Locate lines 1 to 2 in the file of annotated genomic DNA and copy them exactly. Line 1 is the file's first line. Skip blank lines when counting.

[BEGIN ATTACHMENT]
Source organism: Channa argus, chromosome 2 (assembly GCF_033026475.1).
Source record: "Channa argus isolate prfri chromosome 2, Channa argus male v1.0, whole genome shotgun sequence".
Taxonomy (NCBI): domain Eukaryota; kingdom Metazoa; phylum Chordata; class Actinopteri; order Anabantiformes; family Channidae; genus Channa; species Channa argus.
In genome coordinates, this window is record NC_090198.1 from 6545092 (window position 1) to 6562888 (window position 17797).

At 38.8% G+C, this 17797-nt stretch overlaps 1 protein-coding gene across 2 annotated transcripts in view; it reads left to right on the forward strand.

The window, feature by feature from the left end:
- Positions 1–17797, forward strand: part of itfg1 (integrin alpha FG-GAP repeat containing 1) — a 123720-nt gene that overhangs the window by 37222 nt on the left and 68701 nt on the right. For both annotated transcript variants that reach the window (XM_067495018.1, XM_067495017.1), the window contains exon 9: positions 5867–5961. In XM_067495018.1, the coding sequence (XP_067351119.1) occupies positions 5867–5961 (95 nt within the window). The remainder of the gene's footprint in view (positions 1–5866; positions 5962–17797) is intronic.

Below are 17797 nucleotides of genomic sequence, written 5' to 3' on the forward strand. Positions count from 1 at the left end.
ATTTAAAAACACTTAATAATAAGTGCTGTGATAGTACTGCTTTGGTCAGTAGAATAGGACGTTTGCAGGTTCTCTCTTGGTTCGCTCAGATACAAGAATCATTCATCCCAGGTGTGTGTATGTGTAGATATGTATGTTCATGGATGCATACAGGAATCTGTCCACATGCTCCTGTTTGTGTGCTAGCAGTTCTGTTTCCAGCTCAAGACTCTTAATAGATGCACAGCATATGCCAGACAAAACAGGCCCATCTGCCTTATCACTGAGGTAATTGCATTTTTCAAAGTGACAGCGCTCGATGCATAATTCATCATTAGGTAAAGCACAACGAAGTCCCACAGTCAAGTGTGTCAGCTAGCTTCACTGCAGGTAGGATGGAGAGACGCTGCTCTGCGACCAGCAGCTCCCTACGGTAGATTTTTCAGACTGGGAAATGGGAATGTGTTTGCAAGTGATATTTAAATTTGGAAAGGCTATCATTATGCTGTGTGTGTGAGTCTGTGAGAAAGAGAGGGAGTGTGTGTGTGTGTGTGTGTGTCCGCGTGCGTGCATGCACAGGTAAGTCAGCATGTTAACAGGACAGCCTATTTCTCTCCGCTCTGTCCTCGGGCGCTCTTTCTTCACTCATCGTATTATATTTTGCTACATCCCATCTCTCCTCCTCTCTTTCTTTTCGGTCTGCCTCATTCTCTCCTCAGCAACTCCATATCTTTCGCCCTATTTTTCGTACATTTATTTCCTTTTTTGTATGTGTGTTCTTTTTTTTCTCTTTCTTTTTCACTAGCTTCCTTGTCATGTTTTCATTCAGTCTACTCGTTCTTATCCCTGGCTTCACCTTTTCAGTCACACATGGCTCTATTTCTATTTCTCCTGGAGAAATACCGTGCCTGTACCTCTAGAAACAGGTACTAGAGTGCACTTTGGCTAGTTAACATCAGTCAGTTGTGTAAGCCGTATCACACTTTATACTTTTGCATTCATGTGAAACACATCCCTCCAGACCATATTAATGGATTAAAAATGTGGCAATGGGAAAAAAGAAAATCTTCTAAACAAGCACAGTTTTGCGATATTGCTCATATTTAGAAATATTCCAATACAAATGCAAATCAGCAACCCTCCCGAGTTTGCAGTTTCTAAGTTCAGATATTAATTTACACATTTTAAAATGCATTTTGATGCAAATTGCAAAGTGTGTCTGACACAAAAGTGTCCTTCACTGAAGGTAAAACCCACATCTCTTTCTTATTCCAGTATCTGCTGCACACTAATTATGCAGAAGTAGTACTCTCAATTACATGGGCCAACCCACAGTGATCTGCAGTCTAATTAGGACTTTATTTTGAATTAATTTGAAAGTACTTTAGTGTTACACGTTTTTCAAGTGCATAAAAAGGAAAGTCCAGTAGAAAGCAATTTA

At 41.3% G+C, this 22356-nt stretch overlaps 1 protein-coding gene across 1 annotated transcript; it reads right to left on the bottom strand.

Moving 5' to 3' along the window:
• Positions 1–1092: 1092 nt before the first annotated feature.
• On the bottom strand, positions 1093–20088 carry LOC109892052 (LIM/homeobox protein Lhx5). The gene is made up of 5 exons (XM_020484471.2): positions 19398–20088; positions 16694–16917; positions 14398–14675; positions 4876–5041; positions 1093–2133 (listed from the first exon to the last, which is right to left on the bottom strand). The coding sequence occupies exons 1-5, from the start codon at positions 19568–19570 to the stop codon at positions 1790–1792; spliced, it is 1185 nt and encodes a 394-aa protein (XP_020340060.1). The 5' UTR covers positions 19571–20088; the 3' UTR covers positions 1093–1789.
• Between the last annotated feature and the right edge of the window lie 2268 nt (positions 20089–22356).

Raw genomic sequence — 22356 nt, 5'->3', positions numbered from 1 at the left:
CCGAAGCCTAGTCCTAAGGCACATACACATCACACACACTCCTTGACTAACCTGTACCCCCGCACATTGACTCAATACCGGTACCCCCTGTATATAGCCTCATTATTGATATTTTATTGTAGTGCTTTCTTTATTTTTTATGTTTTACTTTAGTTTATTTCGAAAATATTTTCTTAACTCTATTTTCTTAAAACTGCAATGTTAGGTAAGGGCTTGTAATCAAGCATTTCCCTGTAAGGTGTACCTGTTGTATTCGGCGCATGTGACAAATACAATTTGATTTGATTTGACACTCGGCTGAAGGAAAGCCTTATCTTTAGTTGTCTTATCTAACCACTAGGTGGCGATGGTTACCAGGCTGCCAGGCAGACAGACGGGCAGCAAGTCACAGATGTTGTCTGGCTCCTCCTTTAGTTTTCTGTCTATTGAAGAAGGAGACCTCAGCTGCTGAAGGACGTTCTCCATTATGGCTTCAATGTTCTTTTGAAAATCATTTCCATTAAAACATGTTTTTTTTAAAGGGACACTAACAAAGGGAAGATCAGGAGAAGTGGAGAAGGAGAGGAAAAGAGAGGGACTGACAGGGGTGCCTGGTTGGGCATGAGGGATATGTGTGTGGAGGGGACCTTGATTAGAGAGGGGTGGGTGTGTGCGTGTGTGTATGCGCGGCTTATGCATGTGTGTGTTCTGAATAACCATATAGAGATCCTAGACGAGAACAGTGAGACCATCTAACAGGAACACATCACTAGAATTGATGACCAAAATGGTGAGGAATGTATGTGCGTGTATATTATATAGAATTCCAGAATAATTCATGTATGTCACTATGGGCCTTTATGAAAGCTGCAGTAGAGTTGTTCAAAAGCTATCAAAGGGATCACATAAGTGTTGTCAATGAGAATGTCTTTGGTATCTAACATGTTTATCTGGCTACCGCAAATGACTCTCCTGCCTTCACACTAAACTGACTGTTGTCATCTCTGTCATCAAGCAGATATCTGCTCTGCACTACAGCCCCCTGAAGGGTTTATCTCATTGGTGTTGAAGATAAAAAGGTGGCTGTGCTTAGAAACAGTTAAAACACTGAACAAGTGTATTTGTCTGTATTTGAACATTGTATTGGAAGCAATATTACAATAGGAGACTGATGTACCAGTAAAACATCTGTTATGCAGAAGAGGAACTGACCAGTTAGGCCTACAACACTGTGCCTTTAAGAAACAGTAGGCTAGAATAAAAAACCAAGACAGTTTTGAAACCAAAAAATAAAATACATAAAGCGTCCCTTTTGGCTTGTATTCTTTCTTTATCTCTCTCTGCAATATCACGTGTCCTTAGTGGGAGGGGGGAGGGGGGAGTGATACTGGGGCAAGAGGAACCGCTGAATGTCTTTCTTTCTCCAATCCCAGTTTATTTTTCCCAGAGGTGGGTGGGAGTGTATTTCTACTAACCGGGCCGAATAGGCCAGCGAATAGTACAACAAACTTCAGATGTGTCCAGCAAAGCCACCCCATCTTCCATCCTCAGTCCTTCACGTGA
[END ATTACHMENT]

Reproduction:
Source organism: Channa argus, chromosome 2 (assembly GCF_033026475.1).
Source record: "Channa argus isolate prfri chromosome 2, Channa argus male v1.0, whole genome shotgun sequence".